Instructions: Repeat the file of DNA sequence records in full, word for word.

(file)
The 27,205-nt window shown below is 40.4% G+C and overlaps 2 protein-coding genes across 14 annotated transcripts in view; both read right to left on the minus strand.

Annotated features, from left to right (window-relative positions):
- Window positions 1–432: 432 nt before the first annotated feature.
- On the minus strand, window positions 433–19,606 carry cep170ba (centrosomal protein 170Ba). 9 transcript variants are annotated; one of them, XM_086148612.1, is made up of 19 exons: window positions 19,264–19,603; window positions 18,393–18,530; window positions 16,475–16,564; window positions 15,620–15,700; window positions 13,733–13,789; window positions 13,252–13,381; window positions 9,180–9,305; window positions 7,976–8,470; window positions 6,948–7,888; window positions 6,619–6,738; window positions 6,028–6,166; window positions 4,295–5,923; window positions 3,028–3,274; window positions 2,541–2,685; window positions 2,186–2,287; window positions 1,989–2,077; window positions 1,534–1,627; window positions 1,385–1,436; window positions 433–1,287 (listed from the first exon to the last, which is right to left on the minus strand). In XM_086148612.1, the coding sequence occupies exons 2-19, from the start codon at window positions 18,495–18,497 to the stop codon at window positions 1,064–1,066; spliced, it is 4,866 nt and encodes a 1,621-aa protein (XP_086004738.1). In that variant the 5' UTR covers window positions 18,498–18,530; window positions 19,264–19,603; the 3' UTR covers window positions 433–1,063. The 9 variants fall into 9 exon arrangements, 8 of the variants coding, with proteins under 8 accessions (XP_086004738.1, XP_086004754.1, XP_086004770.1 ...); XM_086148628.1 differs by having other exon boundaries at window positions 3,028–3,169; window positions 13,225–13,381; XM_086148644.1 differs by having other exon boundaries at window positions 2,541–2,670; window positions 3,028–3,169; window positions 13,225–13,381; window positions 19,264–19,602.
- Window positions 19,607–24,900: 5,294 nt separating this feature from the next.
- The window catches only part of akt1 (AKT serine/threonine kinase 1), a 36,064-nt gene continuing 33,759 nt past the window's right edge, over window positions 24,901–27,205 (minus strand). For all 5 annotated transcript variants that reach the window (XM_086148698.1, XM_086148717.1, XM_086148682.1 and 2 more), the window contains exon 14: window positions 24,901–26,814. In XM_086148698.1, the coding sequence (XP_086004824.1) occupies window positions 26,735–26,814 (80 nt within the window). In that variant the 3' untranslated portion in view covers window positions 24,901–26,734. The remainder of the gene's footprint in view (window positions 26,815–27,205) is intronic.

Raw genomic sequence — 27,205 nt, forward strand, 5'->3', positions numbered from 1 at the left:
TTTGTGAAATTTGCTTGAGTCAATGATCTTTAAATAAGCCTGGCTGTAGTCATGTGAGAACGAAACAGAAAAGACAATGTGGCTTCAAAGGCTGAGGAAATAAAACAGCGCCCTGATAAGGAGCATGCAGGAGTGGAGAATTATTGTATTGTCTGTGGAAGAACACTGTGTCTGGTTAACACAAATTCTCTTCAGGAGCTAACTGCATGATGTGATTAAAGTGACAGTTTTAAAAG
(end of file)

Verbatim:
The 27,205-nt window shown below is 40.4% G+C and overlaps 2 protein-coding genes across 14 annotated transcripts in view; both read right to left on the minus strand.

Annotated features, from left to right (window-relative positions):
- Window positions 1–432: 432 nt before the first annotated feature.
- On the minus strand, window positions 433–19,606 carry cep170ba (centrosomal protein 170Ba). 9 transcript variants are annotated; one of them, XM_086148612.1, is made up of 19 exons: window positions 19,264–19,603; window positions 18,393–18,530; window positions 16,475–16,564; window positions 15,620–15,700; window positions 13,733–13,789; window positions 13,252–13,381; window positions 9,180–9,305; window positions 7,976–8,470; window positions 6,948–7,888; window positions 6,619–6,738; window positions 6,028–6,166; window positions 4,295–5,923; window positions 3,028–3,274; window positions 2,541–2,685; window positions 2,186–2,287; window positions 1,989–2,077; window positions 1,534–1,627; window positions 1,385–1,436; window positions 433–1,287 (listed from the first exon to the last, which is right to left on the minus strand). In XM_086148612.1, the coding sequence occupies exons 2-19, from the start codon at window positions 18,495–18,497 to the stop codon at window positions 1,064–1,066; spliced, it is 4,866 nt and encodes a 1,621-aa protein (XP_086004738.1). In that variant the 5' UTR covers window positions 18,498–18,530; window positions 19,264–19,603; the 3' UTR covers window positions 433–1,063. The 9 variants fall into 9 exon arrangements, 8 of the variants coding, with proteins under 8 accessions (XP_086004738.1, XP_086004754.1, XP_086004770.1 ...); XM_086148628.1 differs by having other exon boundaries at window positions 3,028–3,169; window positions 13,225–13,381; XM_086148644.1 differs by having other exon boundaries at window positions 2,541–2,670; window positions 3,028–3,169; window positions 13,225–13,381; window positions 19,264–19,602.
- Window positions 19,607–24,900: 5,294 nt separating this feature from the next.
- The window catches only part of akt1 (AKT serine/threonine kinase 1), a 36,064-nt gene continuing 33,759 nt past the window's right edge, over window positions 24,901–27,205 (minus strand). For all 5 annotated transcript variants that reach the window (XM_086148698.1, XM_086148717.1, XM_086148682.1 and 2 more), the window contains exon 14: window positions 24,901–26,814. In XM_086148698.1, the coding sequence (XP_086004824.1) occupies window positions 26,735–26,814 (80 nt within the window). In that variant the 3' untranslated portion in view covers window positions 24,901–26,734. The remainder of the gene's footprint in view (window positions 26,815–27,205) is intronic.

Raw genomic sequence — 27,205 nt, forward strand, 5'->3', positions numbered from 1 at the left:
TTTGTGAAATTTGCTTGAGTCAATGATCTTTAAATAAGCCTGGCTGTAGTCATGTGAGAACGAAACAGAAAAGACAATGTGGCTTCAAAGGCTGAGGAAATAAAACAGCGCCCTGATAAGGAGCATGCAGGAGTGGAGAATTATTGTATTGTCTGTGGAAGAACACTGTGTCTGGTTAACACAAATTCTCTTCAGGAGCTAACTGCATGATGTGATTAAAGTGACAGTTTTAAAAG